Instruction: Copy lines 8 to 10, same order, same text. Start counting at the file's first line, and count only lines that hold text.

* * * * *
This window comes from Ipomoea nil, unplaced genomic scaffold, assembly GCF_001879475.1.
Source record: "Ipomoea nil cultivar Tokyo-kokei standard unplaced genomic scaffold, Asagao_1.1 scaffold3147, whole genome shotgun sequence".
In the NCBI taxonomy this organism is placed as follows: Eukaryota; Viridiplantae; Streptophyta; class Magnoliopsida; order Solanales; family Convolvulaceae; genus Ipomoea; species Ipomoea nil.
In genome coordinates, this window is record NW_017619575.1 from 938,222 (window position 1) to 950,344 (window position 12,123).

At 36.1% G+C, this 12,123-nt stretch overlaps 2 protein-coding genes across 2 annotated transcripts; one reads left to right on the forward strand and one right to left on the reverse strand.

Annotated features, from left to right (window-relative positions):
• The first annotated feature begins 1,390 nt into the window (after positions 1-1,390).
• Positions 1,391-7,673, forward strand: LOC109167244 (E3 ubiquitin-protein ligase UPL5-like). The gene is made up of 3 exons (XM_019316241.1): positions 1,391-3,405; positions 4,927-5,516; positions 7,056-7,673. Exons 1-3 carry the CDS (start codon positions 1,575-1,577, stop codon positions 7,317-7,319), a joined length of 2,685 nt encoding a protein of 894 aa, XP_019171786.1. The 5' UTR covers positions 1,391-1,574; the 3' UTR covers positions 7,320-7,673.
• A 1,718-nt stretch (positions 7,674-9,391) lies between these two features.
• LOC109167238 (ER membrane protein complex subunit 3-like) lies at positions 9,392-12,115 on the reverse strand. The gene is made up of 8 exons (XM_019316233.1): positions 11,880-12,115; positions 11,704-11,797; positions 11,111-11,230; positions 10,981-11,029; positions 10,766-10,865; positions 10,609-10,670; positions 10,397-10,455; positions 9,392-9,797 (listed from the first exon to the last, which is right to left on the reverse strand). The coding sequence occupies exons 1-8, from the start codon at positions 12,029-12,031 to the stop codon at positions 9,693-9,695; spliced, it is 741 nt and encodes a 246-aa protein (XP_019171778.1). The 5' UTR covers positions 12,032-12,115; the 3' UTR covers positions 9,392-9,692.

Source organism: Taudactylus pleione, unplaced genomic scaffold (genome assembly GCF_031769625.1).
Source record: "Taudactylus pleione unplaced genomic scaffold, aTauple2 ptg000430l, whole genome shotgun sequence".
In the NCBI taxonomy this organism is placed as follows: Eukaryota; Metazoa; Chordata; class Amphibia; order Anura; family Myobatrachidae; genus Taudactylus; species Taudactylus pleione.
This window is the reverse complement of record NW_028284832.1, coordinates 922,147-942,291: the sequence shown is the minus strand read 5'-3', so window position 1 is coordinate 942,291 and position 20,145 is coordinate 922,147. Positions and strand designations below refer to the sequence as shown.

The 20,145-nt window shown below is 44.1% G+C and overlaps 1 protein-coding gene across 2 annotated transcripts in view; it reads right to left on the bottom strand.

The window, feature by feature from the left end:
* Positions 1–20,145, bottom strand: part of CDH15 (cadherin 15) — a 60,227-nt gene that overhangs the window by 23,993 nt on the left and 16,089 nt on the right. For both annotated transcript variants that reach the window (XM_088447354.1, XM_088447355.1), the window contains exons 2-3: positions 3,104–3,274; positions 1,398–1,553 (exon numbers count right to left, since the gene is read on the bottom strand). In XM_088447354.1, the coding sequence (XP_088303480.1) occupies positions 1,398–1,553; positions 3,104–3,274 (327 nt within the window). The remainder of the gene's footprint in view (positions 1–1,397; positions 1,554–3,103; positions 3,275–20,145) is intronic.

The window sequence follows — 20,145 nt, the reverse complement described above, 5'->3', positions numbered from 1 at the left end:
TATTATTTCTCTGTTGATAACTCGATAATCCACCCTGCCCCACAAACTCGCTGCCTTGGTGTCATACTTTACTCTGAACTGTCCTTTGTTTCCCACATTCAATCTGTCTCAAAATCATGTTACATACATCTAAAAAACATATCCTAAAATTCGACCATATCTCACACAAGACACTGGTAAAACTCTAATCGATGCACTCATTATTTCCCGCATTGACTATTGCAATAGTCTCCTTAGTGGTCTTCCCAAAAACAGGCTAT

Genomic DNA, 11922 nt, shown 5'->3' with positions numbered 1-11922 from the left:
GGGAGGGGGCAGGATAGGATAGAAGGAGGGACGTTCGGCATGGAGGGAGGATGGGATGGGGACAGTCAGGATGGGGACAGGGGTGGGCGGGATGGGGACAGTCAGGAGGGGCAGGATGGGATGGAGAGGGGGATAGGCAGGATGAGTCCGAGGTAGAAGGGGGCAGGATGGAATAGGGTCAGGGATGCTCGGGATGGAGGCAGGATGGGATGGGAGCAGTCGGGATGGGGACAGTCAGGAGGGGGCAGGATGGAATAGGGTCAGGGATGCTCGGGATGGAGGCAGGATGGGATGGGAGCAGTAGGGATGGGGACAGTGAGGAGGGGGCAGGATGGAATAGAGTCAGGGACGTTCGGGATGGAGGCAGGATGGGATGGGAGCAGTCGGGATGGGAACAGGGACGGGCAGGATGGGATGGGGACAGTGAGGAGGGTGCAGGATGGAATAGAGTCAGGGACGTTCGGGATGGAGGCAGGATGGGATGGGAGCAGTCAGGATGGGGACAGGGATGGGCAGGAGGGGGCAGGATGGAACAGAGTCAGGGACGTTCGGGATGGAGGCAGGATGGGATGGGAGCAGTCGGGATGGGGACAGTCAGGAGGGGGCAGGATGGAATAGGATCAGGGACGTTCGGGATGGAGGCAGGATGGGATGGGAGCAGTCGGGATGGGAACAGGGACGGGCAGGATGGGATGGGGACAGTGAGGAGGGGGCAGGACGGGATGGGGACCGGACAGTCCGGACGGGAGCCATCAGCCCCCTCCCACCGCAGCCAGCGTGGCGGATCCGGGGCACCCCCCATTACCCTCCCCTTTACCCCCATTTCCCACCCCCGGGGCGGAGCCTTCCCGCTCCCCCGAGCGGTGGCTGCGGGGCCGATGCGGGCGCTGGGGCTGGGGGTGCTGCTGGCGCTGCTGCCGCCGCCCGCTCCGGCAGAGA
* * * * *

• Positions 1,391-7,673, forward strand: LOC109167244 (E3 ubiquitin-protein ligase UPL5-like). The gene is made up of 3 exons (XM_019316241.1): positions 1,391-3,405; positions 4,927-5,516; positions 7,056-7,673. Exons 1-3 carry the CDS (start codon positions 1,575-1,577, stop codon positions 7,317-7,319), a joined length of 2,685 nt encoding a protein of 894 aa, XP_019171786.1. The 5' UTR covers positions 1,391-1,574; the 3' UTR covers positions 7,320-7,673.
• A 1,718-nt stretch (positions 7,674-9,391) lies between these two features.
• LOC109167238 (ER membrane protein complex subunit 3-like) lies at positions 9,392-12,115 on the reverse strand. The gene is made up of 8 exons (XM_019316233.1): positions 11,880-12,115; positions 11,704-11,797; positions 11,111-11,230; positions 10,981-11,029; positions 10,766-10,865; positions 10,609-10,670; positions 10,397-10,455; positions 9,392-9,797 (listed from the first exon to the last, which is right to left on the reverse strand). The coding sequence occupies exons 1-8, from the start codon at positions 12,029-12,031 to the stop codon at positions 9,693-9,695; spliced, it is 741 nt and encodes a 246-aa protein (XP_019171778.1). The 5' UTR covers positions 12,032-12,115; the 3' UTR covers positions 9,392-9,692.